by Ron Netsky
Roberta Piket began her set at Hatch Hall, Friday night, with a kind of call and response between her right hand and her left on the Steinway grand piano. The dialog ranged from sparse melodies answered by blunt chords to lush clusters answered by pounding bass. Eventually all of this morphed into "Monk's Dream," the first of many Thelonious Monk tunes to be played at the Xerox Rochester International Jazz Festival. It appeared to be a kind of warming up, getting those fingers -- and her sensibility -- ready for the marathon to come.
When the tune ended, Piket peeked into the piano to confirm what she'd suspected: "This is a first; I broke a string," she said. "It's the jazz version of Pete Townshend." Despite her phenomenal talent, Piket had a refreshingly down-to-earth rapport with the audience when she introduced compositions. Among them were a beautiful rendition of "Softly, as in a Morning Sunrise"; lesser-known tunes by Marian McPartland; and works by her father, a (mostly) classical composer, and her husband, a jazz drummer. Every one was a tour-de-force.
Roberta Piket will not perform again during this year's XRIJF. robertajazz.com
The most unique attributes of the Nordic group Yggdrasil are the ethereal voice of the band's singer, Eivør, and the compositions of its leader, Kristian Blak. The highlight of the group's set at the Lutheran Church, Friday night, was Eivør's gorgeous vocals on Blak's musical interpretation of a Shakespearian sonnet.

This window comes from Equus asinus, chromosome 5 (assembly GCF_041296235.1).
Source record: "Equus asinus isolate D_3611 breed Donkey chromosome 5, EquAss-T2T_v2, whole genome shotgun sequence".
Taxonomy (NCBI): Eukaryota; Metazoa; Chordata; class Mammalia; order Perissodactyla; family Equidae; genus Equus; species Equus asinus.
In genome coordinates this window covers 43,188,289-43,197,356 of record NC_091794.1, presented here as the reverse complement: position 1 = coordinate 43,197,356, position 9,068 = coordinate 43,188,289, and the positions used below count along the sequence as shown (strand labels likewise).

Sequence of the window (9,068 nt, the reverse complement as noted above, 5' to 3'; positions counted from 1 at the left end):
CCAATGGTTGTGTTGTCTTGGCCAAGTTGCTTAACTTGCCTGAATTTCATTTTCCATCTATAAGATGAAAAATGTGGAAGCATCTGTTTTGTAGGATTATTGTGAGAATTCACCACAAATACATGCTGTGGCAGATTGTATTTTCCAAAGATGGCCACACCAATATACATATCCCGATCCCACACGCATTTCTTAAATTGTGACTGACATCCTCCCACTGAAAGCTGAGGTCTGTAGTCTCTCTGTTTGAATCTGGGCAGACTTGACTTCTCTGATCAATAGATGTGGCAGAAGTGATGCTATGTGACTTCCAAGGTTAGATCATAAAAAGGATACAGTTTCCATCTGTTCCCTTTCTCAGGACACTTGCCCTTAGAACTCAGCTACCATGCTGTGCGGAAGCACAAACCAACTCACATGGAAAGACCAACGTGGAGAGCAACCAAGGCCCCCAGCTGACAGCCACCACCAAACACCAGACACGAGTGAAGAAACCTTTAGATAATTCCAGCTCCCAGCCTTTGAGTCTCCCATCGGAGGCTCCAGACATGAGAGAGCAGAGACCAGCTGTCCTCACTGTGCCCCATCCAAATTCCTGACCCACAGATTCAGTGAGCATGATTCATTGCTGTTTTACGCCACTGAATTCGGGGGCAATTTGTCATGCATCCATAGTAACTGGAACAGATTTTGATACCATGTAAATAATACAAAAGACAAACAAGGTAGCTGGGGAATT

Eivør's voice soared with effortless acrobatics reminiscent of Kate Bush, and on other tunes her vocal vocabulary extended to bird-like sounds and Björk-like gyrations. Dressed in black, topped with a red and white floor-length cape-like garment, Eivør had the presence of a blonde goddess, witch-like in the most positive way.
When she left the stage, the band was considerably less mystical, although the guitarist made interesting sounds with pedals and electronics, not to mention occasionally bowing his guitar.
Yggdrasil won't perform again during this year's XRIJF, but Eivør appears Saturday, June 24, with her own band at the Lutheran Church (7:30 p.m. and 9:30 p.m.); and Blak performs on piano at Hatch Hall on Sunday, June 25 (5:45 p.m. and 7:45 p.m.). Those shows are $30, or you can use your Club Pass.
Early in her set at Kilbourn Hall, Tierney Sutton mentioned that her band had been together for 25 years. This is highly unusual in today's jazz world, and Sutton's band certainly had an unusually high level of simpatico as a result. Sutton herself is more than a singer; almost half of her contribution showcased the instrument that is her voice in seemingly effortless, wordless scat-singing.
Having recently recorded an album of songs associated with Sting, it was no surprise to hear her rendition of "Fields of Gold" and "Every Breath You Take." She introduced the latter as "the ultimate stalker song" but said she preferred to think of it as a song dealing with empty nesters who are happy that their kids are out on their own and are still concerned about them.
Sutton's set went far beyond Sting to the Miles Davis catalog, with Bill Evans' "Blue in Green" and three tunes from George and Ira Gershwin and DuBose Heyward's "Porgy and Bess." She also displayed her vocal dexterity on the impossibly complicated lyrics of Richard Rodgers and Oscar Hammerstein's "Surrey with the Fringe on Top" and on her wonderfully creative rendition of Harold Arlen and Yip Harburg's "Ding Dong the Witch is Dead."
Tierney Sutton will not perform again during this year's XRIJF. tierneysutton.com.
Saturday night, I'm looking forward to hearing pianist Billy Childs at Kilbourn Hall, the Scandinavian singer Eivør at the Lutheran Church, and Gabriel Alegria Afro-Peruvian Sextet at Xerox Auditorium.
Check out the slideshow below for shots of Yggdrasil's Friday night performance in the Lutheran Church.